47TH WARD: Quite amazingly, this gentrified and upscale Ravenswood-North Center-Lincoln Square-Roscoe Village ward, where the mayor resides, had a Republican alderman for 28 of the past 71 years. That won't ever happen again. In the 2016 Clinton-Trump contest, Clinton won nearly 80 percent. In the 2015 runoff, Emanuel got 63 percent. The ward also had a longtime political boss, Ed Kelly, whose machine finally disintegrated in 2011, when Ameya Pawar was elected alderman. That won't happen again.

Pawar is honoring two-term limit pledge, has been a periodic critic of the mayor, and a member of the "Progressive Caucus." He is not endorsing a successor. The leading candidate is Mike Negron, who was once Emanuel's $165,000-a year chief of policy. That makes him the "status quo" candidate. And in a ward with exceedingly high property values - and hence ballooning property taxes and water bills - that is not advantageous. Also running is Matt Martin, an assistant attorney general, Eileen Dordek, a social worker and abortion-rights activist, teacher James Karalus, restaurateur Gus Katsafaros, Jeff Jenkins, and Zach Kowitski, onetime aide to the state treasurer. Outlook: A runoff is certain, and Dordek will be in it. If it's her versus "Emanuel-Negron," she wins.

36TH WARD: Alderman Nick Sposato has acquired a reputation as the "Dynasty Buster," which in Chicago is a genuine public service. In 2011, against all odds, firefighter Sposato vanquished John Rice, remnant of the 36th Ward's Banks-DeLeo Dynasty. When Mell and his buddies chopped up that ward, appending Sposato's residence into the 38th Ward, where the Cullerton Dynasty had reigned since the 1930s, Sposato beat Alderman Tim Cullerton's successor, getting 53.6 percent over six candidates. Sposato is a conservative, has opposed Emanuel on many issues, particularly those involving "Sanctuary City" matters, but has supported Emanuel's budgets. He has worked closely with the CPS to build the as-yet un-named 1,200-student new school in Dunning, likely to be a freshman campus for Taft High School.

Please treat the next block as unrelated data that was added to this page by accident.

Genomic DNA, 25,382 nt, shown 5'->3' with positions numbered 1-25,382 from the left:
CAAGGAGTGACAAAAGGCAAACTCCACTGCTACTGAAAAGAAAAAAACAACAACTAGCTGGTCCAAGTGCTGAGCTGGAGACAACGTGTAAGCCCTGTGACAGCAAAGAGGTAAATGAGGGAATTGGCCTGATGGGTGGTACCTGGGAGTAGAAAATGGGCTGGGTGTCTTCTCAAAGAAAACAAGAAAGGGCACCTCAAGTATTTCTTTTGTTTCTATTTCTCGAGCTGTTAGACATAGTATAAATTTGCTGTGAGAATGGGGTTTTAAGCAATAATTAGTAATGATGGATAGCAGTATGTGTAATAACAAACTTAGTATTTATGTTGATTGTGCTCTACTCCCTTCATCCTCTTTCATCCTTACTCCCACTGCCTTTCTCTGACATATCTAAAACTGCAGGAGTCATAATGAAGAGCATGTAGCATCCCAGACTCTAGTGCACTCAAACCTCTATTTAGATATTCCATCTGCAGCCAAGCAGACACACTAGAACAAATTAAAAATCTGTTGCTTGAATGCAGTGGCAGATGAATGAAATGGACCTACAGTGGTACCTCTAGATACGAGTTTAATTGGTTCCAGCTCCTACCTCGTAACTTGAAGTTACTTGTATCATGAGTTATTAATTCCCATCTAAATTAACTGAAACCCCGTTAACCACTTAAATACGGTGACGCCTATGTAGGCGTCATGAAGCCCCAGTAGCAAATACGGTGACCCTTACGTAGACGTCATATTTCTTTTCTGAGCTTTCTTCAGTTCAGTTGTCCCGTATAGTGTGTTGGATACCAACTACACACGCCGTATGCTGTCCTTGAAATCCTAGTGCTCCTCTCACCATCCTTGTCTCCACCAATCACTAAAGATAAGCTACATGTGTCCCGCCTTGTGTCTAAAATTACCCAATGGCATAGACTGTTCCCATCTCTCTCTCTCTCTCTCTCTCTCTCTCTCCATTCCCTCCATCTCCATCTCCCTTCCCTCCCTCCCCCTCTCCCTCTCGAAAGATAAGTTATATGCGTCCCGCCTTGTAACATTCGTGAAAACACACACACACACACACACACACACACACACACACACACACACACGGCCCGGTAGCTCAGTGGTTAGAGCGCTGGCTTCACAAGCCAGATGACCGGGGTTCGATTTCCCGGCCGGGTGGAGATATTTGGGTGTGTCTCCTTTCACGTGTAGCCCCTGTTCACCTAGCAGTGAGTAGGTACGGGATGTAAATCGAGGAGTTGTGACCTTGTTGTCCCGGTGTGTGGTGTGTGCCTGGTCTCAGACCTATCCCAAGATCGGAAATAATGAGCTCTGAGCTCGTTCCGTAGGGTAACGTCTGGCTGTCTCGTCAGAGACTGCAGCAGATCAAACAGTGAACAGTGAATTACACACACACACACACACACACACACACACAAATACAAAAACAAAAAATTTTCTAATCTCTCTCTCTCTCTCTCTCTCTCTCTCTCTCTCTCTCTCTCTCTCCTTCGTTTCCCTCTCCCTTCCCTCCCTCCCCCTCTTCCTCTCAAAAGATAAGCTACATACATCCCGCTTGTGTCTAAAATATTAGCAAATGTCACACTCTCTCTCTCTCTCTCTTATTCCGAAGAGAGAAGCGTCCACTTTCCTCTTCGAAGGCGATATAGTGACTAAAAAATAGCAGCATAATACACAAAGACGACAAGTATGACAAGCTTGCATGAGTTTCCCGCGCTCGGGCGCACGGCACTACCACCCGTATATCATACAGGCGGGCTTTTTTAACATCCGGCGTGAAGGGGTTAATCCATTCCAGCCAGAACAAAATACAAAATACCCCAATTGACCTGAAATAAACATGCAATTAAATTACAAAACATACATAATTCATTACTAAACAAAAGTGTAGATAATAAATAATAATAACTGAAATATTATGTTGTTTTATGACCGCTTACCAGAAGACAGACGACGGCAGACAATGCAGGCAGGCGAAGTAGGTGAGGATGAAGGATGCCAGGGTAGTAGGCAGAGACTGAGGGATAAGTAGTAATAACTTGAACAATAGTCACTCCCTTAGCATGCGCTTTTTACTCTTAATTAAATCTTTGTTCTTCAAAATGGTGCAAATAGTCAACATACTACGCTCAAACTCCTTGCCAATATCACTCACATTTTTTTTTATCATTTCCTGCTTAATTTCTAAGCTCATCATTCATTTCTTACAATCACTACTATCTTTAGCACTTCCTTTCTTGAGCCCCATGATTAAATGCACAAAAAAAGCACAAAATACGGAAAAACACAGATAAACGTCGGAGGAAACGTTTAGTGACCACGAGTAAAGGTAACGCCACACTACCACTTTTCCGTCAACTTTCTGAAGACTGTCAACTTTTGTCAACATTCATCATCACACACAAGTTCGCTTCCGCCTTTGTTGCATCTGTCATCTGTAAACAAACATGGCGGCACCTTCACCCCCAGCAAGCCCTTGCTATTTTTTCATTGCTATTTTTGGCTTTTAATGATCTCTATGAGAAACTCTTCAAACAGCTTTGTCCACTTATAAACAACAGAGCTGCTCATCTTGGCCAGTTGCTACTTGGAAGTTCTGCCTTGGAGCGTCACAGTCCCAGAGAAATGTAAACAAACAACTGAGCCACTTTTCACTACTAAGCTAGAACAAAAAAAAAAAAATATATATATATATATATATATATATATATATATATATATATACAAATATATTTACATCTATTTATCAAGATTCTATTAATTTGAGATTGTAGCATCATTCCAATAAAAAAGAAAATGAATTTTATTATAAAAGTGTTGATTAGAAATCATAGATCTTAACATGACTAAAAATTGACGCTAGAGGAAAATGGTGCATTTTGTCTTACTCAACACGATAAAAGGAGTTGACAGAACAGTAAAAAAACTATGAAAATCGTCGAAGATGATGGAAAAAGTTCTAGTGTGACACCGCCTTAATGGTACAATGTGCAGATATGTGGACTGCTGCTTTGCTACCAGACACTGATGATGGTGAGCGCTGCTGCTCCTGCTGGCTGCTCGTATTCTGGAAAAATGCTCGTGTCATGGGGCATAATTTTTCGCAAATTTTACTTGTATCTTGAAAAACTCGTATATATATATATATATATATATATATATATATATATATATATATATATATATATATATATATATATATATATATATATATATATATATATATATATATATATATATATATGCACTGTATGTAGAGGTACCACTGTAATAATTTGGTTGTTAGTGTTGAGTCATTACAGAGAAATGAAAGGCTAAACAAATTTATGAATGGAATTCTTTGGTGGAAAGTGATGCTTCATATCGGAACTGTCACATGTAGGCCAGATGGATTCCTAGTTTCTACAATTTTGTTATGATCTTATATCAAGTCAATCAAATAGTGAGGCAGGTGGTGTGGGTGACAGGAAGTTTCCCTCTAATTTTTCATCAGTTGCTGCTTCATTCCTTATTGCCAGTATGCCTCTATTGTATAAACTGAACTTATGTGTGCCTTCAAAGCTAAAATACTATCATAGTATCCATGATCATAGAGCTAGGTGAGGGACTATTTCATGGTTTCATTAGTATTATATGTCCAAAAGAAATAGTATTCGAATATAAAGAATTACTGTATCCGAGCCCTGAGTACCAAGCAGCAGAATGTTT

"I commend the mayor for his efforts in this (school) project," said Sposato. He resigned in 2017 as ward Democratic committeeman because of the party's "increasing liberalism" and the "farce" of slatemaking. Possible 2019 candidates include police officer Pete Kalenik and local gadfly Jason Quaglia. Outlook: Sposato had $53,058 on-hand as of March 31, is personally popular, and has promised that he will serve only one more term. He will win easily.

41ST WARD: Fluidity is what it takes to survive in this Far Northwest Side ward, which includes Edison Park, Norwood Park and Oriole Park. There are no parties, just alliances. And those alliances shift from election to election. Looking to 2019, Democratic committeeman Tim Heneghan will take on Alderman Anthony Napolitano, who won by 250 votes in 2015 over pro-Emanuel incumbent Mary O'Connor. O'Connor passed on the committeemanship to Heneghan in 2016. Napolitano has been anti-Emanuel, opposing all his budgets and all his fee and tax hikes.

Heneghan is allied with Mary Marwig, the 2016 Democratic candidate for state representative, whom Speaker Mike Madigan funded to the tune of $2 million against incumbent Mike McAuliffe, who is the ward's Republican committeeman. She is running again in 2018.

In 2016, Heneghan broke with state Senator John Mulroe (D-10), with whom he shared an office, because Mulroe was "neutral" in the McAuliffe-Marwig race. In 2015 McAuliffe was "neutral" in the O'Connor-Napolitano race because the Mulroe-O'Connor Democrats gave him a free pass in 2014. So, when McAuliffe needed Napolitano's help in 2016, the alderman was AWOL.

Outlook: Heneghan will be aligned with Emanuel in 2019 because he is aligned with Madigan-Marwig. Napolitano wins.

39TH WARD: To run or not to run, that is the question. The Laurino Dynasty has controlled the Sauganash-Edgebrook-Forest Glen-north Albany Park ward since 1965. Robert Murphy's 2015 mantra that "50 years is enough" kept Alderman Margaret Laurino to a 5,981-4,815 win, or 53.2 percent, her lowest ever, and Murphy won the committeemanship in 2016 6,075-5,035. Casey Smagala, director of development for the Albany Park Community Center, is running, but Murphy has not yet announced. Also running is Samantha Nugent, who has filed with the State Board of Elections.

"I'm running" in 2019 said Laurino when I last saw her. It won't be easy with her pro-Emanuel voting record.